Animal Control to offer vaccination clinics next month
Published 10:11 am Friday, January 25, 2019
CASSOPOLIS — Cass County residents looking to make sure that their furry friends remain healthy in 2019 will have two chances to get them vaccinated next month at Cass County Animal Control.
Cass County Animal Control, 323 M-62, Cassopolis, will host vaccination clinics from 9 a.m. to 1 p.m. Feb. 9 and 23. The shelter will bring in veterinarians to offer one- and three-year rabies vaccinations, as well as a five-way vaccination, which protects against hepatitis, distemper, leptospirosis, parainfluenza and parvovirus. Vaccinations will be $20 each.
Animal Control is requesting that people reserve vaccinations for the clinics by calling the shelter at (269) 445-3701.
The vaccination clinics, which tend to be low cost by sidestepping office fees that would be incurred by visiting a veterinarian office, have been running annually in Cass County for many years, often seeing between 70 and 100 animals in a single day, said Cass County Animal Control Director Ron Butts. He added that the clinics are a service that he is proud to be able to offer the community.
“This is a convenience for the community and a way to get some low-cost vaccinations,” Butts said. “It’s something we hope to continue for a very long time.”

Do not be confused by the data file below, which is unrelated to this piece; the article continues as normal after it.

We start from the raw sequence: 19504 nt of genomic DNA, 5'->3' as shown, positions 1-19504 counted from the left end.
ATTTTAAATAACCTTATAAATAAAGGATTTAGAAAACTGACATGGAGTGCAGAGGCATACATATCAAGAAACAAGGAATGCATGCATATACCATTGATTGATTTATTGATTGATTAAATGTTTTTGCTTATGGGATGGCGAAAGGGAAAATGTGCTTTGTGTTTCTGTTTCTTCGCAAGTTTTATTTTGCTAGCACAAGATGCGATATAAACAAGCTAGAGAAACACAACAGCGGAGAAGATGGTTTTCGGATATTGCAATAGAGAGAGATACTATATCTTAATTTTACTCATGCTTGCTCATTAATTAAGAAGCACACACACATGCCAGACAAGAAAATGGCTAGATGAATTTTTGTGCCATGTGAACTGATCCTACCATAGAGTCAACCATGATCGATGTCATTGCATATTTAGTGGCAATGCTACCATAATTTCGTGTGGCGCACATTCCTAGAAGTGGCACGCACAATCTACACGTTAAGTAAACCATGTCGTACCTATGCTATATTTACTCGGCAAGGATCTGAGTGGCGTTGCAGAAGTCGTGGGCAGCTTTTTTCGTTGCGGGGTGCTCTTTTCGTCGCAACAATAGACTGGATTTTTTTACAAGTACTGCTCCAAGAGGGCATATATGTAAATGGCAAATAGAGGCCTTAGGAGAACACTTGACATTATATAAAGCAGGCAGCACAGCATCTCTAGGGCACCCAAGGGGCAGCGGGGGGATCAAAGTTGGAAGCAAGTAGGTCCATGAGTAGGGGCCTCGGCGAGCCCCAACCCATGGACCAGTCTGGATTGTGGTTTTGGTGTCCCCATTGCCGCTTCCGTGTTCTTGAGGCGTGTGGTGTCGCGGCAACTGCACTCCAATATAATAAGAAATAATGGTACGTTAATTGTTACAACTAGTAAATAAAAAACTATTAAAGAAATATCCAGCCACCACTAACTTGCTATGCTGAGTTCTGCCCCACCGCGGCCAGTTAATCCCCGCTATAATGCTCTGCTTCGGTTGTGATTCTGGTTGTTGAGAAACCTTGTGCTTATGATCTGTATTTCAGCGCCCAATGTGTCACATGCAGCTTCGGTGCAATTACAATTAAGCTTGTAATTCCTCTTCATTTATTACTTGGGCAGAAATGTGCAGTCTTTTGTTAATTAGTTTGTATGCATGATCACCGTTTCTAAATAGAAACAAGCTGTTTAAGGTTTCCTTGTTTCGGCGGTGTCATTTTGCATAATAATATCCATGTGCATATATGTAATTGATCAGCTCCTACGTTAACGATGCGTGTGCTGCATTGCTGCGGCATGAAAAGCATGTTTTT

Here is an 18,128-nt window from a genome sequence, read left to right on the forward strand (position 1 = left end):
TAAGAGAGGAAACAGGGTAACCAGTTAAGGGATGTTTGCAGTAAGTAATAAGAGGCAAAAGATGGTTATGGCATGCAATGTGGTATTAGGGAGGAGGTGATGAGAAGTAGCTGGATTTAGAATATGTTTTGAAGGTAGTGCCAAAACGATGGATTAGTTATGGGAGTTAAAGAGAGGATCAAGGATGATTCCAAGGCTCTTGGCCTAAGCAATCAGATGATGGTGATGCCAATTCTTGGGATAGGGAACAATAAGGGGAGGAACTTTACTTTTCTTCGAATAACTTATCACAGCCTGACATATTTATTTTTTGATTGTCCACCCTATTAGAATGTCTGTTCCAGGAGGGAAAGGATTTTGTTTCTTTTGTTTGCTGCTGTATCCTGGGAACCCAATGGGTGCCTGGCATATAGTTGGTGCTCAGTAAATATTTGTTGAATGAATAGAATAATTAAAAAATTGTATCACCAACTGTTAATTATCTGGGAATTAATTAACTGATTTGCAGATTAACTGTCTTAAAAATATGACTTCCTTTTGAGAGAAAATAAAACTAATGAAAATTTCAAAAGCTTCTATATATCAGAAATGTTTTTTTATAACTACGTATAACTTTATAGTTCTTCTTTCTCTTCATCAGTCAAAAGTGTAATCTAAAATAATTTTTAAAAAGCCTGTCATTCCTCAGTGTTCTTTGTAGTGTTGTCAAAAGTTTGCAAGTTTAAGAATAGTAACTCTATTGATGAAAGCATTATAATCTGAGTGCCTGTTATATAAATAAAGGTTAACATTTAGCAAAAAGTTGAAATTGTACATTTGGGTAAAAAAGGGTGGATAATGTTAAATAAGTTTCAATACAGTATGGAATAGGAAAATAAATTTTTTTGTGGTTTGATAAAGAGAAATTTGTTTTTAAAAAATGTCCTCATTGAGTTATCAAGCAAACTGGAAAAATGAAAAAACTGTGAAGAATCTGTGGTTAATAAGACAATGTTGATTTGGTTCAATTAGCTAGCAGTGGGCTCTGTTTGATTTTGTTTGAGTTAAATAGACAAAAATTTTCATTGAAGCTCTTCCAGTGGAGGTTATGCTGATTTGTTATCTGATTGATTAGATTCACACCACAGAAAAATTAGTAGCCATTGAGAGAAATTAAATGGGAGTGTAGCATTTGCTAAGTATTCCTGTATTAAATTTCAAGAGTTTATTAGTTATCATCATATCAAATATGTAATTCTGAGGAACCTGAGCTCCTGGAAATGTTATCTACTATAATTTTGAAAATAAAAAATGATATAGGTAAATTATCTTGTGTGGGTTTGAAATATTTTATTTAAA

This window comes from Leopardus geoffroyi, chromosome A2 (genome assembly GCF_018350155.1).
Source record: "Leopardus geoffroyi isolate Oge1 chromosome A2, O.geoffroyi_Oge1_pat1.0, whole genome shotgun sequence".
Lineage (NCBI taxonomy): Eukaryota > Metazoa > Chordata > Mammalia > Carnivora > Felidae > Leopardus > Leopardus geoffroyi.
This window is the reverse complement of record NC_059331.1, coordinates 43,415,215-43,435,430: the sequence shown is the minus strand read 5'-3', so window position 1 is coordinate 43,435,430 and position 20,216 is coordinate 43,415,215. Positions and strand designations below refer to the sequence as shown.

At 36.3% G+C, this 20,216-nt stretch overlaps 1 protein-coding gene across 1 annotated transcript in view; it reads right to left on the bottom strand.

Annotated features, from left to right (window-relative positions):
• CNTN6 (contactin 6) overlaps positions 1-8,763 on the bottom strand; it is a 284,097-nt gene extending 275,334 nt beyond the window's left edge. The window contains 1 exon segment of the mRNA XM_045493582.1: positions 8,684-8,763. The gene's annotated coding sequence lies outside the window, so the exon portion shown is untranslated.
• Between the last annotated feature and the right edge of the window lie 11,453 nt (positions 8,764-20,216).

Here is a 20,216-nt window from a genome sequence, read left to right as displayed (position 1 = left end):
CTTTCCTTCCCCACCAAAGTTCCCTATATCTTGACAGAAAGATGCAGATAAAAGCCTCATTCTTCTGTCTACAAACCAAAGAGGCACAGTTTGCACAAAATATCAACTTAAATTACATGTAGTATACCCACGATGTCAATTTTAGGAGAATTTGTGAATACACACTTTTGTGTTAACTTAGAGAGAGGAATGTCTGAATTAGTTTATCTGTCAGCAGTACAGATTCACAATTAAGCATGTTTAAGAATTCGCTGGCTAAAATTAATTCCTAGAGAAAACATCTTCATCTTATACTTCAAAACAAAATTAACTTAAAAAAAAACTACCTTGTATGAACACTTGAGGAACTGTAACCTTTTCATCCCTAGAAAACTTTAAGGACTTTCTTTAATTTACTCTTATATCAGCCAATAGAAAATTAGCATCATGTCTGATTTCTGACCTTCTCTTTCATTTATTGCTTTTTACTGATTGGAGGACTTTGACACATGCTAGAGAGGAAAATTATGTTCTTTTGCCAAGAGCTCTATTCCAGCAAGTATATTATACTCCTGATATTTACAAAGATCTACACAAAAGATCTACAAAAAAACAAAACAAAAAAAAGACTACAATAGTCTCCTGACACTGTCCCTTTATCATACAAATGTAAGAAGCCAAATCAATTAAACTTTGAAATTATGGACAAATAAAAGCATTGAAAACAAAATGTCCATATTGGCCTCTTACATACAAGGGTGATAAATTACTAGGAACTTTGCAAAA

The vaccination clinic comes in time before dog licenses are due by the end of February. Dog licenses require by law that dogs be vaccinated for rabies, Butts said.
Though, Butts added that rabies tend to not be of significant concern in the state of Michigan. He said it is always important to vaccinate animals against rabies, both because it is required by law and because there is still a risk that animals wandering outside could come in contact with the virus.
“Animals today are more companion animals than they were in many years past. There are many more interactions between animals. Through dog parks, camping adventures or traveling, there is always a chance they could come in contact with something,” Butts said. “It is always in the best interest of pet health and wellness to get them vaccinated.”
The rabies vaccinations being offered at the clinic are the one-year shot, which is a first-time rabies vaccination that helps build immunity against the virus and the three-year shot, which is meant to act as a “booster shot” for animals that have already been vaccinated against the virus.
Though the vaccination clinics primarily serve as a way for Cass County residents to care for and keep their animals healthy, it also serves as a way for Cass County Animal Control to give back to the local community, Butts said.
“The community supports us, and we are very grateful for all the support the [they] provide for us,” he said. “This is one of our means to give back and say, ‘thank you for all the support.’ Pets are an important part of daily household life, so it is important that we look out for the health of our pets and the community.”